Will this tree do good in SC.?
James, I’m sure it would.
Leslie Wagner says
I just bought a red Japanese Maple at Walmart for $19.94 and it is about 3 foot tall with a nice spread of branches, it has been grafted. It is doing great and I hope to grow cuttings from it for root stock for some of the fancier types
Beautiful, but with my raised bed garden do not know if I have the time energy or funds to set up a back yard growers garden. I know there are other expenses like misters beds etc.. so would kind of like to know aside from membership fees to back yard growers what is a honest estimate of setting up all that I would need for a back yard growers area . I have a large concrete patio in back,yard. But half of my 3/4 of an acre yard and not that big in back yard just total average. So what I am asking if half of my semi large fenced in back yard is dedicated to my raised bed gardening how large of an area would I need for growing small plants along with honest cost estimate?
You can start with as little money as you want. It’s a simple matter of selling a few plants and putting that money back into your business. There are lots of ways to start on a shoe string budget and grow the business with your profits. You can start rooting without mist, see this; https://mikesbackyardnursery.com/2015/01/easy-summertime-plant-propagation-techniques-can-home/
Sue Avery says
I have a Waterfall Japanese Maple, that I have had since 2006. It is a beautiful tree and was sure how it should be trimmed, as I was letting it weep and now see that was not the correct way for it to grow. So this early Spring I gave it a hair cut and it now starting to look so much better. Knowing how to trim, anything you grown is always a plus!
I have two mature Japanese Maple (weeping) trees that I thought I planted far enough away from the footpath….. I did not. Now we squeeze through about a foot gap every time we go in and out of the house.
Could you show the link on how to move 7 year old trees, or should I pay someone who knows how to do it, so I don’t lose them?
Yes, you should hire a professional, moving an established tree is real work. https://mikesbackyardnursery.com/2015/11/moving-a-large-laceleaf-weeping-japanese-maple-tree/
Love your ideas, Mike, but why are all your Japanese maples shaped like giant mushrooms?
Those are all weeping trees and that’s what they do. We do trim them to keep them tight so they are not scraggly.
HOW MUCH SUN can “Waterfall” Japanese Maple tolerate? I’d like to put one in a south-facing location. It’s in full sun but moisture/watering is not a problem.
Small trees need some shade, but once they have some bulk to them they take sun pretty well.
How long are Waterfall Maples roots?
Leslie R Charles says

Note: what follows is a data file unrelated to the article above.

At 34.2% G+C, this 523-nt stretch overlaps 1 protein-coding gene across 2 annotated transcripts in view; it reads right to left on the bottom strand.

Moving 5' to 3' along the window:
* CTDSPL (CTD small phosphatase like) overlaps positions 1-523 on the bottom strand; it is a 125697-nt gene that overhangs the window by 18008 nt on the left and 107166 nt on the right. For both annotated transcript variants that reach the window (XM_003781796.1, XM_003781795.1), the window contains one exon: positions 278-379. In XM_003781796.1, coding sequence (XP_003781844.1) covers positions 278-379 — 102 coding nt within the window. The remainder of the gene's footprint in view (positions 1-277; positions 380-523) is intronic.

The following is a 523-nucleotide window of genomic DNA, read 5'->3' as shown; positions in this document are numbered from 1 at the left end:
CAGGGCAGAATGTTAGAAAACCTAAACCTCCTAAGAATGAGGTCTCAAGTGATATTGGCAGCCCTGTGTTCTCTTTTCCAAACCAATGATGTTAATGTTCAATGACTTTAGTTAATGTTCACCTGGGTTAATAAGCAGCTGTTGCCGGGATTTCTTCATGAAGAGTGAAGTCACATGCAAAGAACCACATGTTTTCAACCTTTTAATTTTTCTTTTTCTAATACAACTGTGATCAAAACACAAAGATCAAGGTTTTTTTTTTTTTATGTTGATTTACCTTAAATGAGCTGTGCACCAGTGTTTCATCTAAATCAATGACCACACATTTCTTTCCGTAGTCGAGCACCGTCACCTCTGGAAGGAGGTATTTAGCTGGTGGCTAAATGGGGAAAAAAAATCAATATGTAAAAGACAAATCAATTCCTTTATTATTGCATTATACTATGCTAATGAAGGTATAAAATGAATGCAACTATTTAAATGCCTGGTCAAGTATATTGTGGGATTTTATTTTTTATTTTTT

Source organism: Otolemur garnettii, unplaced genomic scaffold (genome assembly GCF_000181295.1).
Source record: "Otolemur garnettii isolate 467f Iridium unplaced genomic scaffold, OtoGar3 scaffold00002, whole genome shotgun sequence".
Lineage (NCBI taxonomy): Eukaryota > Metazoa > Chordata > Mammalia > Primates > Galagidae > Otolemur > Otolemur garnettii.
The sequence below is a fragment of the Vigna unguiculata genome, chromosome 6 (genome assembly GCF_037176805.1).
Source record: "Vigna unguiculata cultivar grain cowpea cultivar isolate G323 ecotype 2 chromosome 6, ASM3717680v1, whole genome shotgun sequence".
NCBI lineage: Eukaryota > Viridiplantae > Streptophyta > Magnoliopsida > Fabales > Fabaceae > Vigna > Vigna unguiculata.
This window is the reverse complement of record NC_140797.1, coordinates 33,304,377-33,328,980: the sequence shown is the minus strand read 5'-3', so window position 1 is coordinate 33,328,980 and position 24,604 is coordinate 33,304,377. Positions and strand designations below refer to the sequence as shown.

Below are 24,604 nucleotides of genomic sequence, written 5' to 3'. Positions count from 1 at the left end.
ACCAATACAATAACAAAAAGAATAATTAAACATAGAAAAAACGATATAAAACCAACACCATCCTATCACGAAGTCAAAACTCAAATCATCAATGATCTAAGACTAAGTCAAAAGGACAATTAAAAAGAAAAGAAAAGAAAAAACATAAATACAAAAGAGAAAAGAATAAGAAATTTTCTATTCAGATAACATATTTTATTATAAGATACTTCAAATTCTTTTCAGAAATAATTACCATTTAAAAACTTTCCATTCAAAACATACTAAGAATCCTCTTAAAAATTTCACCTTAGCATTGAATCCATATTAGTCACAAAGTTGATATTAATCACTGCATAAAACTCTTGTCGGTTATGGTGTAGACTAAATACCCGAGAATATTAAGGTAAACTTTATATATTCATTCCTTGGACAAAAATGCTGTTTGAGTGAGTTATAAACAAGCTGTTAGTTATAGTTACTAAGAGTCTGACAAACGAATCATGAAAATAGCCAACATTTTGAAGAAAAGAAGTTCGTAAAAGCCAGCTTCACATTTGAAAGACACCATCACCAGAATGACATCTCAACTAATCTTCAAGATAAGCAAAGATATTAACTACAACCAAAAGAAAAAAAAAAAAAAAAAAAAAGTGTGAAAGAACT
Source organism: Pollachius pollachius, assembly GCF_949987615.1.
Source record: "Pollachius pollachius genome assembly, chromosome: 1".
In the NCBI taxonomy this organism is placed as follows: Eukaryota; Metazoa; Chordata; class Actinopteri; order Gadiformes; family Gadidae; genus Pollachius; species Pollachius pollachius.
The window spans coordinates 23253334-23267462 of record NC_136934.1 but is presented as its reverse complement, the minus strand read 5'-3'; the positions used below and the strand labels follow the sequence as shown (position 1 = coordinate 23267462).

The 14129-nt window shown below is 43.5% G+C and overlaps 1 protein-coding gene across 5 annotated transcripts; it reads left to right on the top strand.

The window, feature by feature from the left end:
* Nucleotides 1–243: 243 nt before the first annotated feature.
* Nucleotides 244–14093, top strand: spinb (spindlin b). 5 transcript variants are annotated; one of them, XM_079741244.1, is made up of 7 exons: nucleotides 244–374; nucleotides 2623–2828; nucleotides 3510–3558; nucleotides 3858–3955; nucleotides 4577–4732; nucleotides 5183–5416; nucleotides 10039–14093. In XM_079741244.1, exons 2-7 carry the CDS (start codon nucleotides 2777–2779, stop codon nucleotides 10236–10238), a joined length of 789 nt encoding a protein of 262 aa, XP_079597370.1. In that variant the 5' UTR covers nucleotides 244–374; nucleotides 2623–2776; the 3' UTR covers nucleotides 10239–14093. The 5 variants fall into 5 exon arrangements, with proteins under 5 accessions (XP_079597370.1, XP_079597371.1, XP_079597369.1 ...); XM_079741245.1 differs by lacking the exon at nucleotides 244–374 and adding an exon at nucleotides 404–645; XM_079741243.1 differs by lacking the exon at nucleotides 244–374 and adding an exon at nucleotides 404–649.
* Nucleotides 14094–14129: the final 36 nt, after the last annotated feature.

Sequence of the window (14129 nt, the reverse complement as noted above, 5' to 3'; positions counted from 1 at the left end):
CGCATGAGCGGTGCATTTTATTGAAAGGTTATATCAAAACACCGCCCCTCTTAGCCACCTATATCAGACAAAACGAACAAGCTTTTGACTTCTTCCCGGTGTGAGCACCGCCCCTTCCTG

Thank you MIKE for sharing your knowledge. .Hope fully I will meet you @Ms MIRALNI pixie Plants in Georgia
Leslie, looking forward to it!
Robert MacAllister says
Our Japanese Maple is about 30 years old. For a week or two in late fall here in coastal Massachusetts, the leaves turn a brilliant bright red. Our favorite time of year for the tree. The tree had a very healthy spring and summer and we have been waiting for the leaves to turn. All trees have been late this year in turning colors and leaves falling. Almost overnight all the leaves on the Maple have turned a grayish/silver color. Thought it was just my tree, but as I drive around town I see other Japanese Maples doing the same thing. Have never seen this happen before. Any thoughts?
Robert, no thoughts really. I thought leaves around here were late to turn as well. Not sure why.
I see all these great trees in bright colors. & I want one for my front yard.
But I know nothing about grafting one onto another.
If I did…….. I’d still have to buy another already grafted so I could take a graft from it.
Also if I may make a comment : I wish you would add some advice on how to water
and feed these trees. It sure would help.
Thanks, even if can’t add to these little articles, because I think I’ve been on here long
enough to know that this is a repeat article. And that’s ok. It’ great to see these pix again.
Thanks & hang in there amongst all of our inquiries. PHIL
The article is older but some of the photos I took recently. I don’t fertilize the plants in my landscape and never have. Trees that have just been planted water twice a week then start to taper off and water once every two weeks. But it’s always best to check the soil around the roots. Plants in my landscape seldom get additional water unless we’re in a drought.
My Japenese maple was planted by the birds visiting my backyard. It is now two feet tall…but spindle. How long before it can support itself without a pole.
Trees typically know how to grow tall without staking. They do it naturally. We stake to get them nice and straight. Remove the pole in the spring and see if it stands okay on it’s own.
My Japenese maple tree was planted from the birds visiting my backyard. It is now two feet tall, but spindle trunk. How long will it take to support it self, with a pole.
Ed. Ford says
I have a Japanese maple for five yeard it has never produced any seeds how come.
I don’t honestly know, but some don’t produce seeds for years, then all of sudden one year they are covered and then not so much the next year. ????
Robert Davis says
I love this tree and this fall, I paid a little more than I should have because no one in the member’s area did not have any left. I have also been through the wreckage of rooting my own Japanese Maples but yes, you guessed it, they lived for a short while but eventually stopped growing and died… Speaking of your Backyard Grower’s Forum, there is a wealth of knowledge and super great prices on Japanese Maples as well as other things that you would at the very least, pay triple for. If you are on the fence about joining Mike’s Backyard Grower’s Membership, you really should join and get started in a business of your own! Think you don’t have a green thumb? Wait until you have learned from Mike and all of the other Professional’s in the forum and you will have that green thumb almost overnight!!
Thank Robert, you are right, the deals on Japanese maples inside the members area, http://backyardgrowers.com/join, are absolutely amazing.